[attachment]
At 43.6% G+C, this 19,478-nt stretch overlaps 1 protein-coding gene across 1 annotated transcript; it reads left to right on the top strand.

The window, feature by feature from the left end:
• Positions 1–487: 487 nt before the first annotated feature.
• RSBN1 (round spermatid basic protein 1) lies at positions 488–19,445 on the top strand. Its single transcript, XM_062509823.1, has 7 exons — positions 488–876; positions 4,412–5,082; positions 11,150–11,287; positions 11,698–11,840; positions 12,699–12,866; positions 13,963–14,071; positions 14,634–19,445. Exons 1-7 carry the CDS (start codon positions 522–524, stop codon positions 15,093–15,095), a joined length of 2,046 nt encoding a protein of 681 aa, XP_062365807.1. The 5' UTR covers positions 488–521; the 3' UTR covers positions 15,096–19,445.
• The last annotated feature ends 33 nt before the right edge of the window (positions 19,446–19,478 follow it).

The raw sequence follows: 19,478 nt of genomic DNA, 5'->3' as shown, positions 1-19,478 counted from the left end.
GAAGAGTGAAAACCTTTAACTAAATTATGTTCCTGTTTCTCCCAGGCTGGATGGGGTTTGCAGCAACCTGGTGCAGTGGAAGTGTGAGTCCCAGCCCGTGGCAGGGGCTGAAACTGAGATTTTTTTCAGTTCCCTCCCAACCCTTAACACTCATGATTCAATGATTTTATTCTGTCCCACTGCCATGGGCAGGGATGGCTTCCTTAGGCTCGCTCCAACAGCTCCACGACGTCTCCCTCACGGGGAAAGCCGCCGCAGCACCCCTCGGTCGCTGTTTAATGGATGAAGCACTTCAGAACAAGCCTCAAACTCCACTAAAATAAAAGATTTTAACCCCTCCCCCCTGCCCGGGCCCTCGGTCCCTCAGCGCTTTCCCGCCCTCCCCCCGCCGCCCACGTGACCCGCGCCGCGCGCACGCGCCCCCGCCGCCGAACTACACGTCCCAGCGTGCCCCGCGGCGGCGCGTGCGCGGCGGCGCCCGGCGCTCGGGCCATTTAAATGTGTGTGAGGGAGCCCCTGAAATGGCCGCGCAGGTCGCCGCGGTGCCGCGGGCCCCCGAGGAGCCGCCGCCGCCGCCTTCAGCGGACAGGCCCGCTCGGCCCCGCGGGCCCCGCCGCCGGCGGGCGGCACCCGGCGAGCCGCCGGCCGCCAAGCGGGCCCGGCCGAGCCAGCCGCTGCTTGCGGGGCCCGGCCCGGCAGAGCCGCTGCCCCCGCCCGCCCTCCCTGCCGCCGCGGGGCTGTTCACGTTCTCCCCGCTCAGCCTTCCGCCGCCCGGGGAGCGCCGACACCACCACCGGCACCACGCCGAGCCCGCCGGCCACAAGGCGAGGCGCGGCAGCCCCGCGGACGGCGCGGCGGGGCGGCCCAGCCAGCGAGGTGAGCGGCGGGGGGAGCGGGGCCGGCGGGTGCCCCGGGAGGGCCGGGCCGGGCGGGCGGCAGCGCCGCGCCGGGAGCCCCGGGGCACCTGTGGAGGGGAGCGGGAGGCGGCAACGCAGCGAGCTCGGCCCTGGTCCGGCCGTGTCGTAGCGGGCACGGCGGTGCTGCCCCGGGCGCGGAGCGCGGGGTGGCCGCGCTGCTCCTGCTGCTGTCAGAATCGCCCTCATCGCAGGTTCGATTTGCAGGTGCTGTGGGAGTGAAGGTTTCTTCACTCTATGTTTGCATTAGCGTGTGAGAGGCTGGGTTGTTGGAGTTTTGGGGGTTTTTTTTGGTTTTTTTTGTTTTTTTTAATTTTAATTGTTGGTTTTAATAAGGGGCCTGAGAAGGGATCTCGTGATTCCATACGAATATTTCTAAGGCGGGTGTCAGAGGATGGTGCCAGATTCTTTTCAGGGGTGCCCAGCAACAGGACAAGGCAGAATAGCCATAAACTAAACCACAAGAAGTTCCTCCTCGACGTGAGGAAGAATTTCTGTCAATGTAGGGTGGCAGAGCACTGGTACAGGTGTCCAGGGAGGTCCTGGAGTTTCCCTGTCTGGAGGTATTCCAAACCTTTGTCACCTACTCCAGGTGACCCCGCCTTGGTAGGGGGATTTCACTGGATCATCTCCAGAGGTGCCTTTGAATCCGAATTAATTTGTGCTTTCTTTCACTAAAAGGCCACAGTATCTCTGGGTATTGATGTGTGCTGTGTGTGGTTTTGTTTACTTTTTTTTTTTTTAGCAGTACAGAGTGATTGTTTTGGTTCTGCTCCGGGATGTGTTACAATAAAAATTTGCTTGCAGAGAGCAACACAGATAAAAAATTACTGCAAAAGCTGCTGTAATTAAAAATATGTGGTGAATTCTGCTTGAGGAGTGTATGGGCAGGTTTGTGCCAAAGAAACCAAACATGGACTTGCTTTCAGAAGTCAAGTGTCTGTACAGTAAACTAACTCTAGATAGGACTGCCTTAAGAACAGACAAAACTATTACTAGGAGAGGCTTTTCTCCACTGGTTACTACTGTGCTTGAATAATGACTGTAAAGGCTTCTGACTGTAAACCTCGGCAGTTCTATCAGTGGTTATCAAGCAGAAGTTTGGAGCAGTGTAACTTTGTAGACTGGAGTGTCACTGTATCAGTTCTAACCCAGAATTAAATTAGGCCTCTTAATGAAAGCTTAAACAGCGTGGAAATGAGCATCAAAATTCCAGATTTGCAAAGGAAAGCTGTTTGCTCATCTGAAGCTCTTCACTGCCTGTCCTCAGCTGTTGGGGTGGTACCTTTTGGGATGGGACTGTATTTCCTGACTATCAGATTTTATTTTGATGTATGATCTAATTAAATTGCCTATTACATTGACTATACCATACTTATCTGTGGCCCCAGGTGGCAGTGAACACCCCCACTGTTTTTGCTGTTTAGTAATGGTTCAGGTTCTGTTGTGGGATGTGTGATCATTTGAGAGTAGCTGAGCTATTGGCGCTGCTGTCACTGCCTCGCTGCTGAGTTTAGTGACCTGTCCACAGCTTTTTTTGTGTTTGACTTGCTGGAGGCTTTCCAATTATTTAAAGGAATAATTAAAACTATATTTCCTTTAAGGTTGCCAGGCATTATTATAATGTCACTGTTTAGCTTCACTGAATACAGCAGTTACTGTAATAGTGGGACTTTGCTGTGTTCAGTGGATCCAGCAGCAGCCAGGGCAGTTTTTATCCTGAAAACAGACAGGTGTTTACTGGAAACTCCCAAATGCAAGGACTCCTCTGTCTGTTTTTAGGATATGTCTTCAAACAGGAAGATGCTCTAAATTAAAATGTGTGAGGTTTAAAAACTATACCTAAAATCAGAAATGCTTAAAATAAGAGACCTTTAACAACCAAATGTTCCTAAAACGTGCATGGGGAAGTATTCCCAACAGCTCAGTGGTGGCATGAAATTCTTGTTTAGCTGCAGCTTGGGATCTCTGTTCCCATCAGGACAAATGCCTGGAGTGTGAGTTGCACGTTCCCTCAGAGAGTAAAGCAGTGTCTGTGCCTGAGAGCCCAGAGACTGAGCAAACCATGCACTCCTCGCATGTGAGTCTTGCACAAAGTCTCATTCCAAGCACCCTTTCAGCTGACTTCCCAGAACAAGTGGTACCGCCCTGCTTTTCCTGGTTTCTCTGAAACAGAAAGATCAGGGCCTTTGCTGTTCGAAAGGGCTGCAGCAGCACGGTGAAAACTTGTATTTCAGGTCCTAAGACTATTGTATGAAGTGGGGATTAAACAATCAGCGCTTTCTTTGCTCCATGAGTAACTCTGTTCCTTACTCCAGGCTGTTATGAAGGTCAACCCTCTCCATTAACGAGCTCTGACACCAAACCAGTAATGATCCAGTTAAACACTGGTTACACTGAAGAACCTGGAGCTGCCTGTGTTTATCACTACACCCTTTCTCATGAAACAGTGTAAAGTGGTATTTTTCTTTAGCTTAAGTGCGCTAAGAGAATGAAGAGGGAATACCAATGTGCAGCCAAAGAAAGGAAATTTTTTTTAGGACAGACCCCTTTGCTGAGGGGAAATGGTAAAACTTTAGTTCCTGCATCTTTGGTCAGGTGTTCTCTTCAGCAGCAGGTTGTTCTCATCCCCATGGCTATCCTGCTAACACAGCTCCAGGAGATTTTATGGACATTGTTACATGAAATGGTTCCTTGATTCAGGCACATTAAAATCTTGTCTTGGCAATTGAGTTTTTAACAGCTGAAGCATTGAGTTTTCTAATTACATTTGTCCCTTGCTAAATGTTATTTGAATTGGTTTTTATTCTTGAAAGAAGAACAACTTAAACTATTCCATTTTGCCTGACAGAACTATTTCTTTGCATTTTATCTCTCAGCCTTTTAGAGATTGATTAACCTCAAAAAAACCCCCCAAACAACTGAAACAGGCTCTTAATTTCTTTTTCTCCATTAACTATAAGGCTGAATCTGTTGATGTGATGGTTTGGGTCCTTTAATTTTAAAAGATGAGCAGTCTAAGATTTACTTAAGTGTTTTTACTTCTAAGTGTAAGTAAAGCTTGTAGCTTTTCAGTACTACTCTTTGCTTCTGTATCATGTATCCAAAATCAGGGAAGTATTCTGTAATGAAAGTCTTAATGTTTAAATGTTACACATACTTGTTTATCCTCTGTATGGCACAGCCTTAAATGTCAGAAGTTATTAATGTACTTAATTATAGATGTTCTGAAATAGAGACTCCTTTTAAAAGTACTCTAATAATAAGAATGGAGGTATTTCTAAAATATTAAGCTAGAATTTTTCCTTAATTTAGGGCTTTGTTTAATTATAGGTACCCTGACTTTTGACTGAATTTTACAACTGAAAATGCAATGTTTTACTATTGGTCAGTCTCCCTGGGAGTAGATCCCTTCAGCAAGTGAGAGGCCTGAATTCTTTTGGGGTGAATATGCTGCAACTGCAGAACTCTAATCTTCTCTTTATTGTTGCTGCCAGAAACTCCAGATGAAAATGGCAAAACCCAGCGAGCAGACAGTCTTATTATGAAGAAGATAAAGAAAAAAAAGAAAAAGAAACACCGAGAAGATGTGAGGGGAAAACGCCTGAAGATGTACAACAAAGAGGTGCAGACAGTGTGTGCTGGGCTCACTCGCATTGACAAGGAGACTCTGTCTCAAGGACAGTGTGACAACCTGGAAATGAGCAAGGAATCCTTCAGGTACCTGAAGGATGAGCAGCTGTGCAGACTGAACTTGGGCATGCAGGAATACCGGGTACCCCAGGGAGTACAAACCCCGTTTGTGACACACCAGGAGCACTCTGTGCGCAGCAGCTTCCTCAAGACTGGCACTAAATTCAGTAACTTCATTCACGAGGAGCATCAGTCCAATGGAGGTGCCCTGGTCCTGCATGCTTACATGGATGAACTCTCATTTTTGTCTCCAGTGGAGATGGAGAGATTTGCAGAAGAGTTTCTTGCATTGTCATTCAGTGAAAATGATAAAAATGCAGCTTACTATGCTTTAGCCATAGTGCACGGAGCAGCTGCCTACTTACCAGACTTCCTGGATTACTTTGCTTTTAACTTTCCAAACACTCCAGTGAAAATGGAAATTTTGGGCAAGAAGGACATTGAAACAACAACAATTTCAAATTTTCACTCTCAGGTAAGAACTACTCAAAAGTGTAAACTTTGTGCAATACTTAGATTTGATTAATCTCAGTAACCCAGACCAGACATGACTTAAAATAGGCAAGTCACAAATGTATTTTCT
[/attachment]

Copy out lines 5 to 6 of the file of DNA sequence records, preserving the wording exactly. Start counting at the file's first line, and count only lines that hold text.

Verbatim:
• The last annotated feature ends 33 nt before the right edge of the window (positions 19,446–19,478 follow it).

The raw sequence follows: 19,478 nt of genomic DNA, 5'->3' as shown, positions 1-19,478 counted from the left end.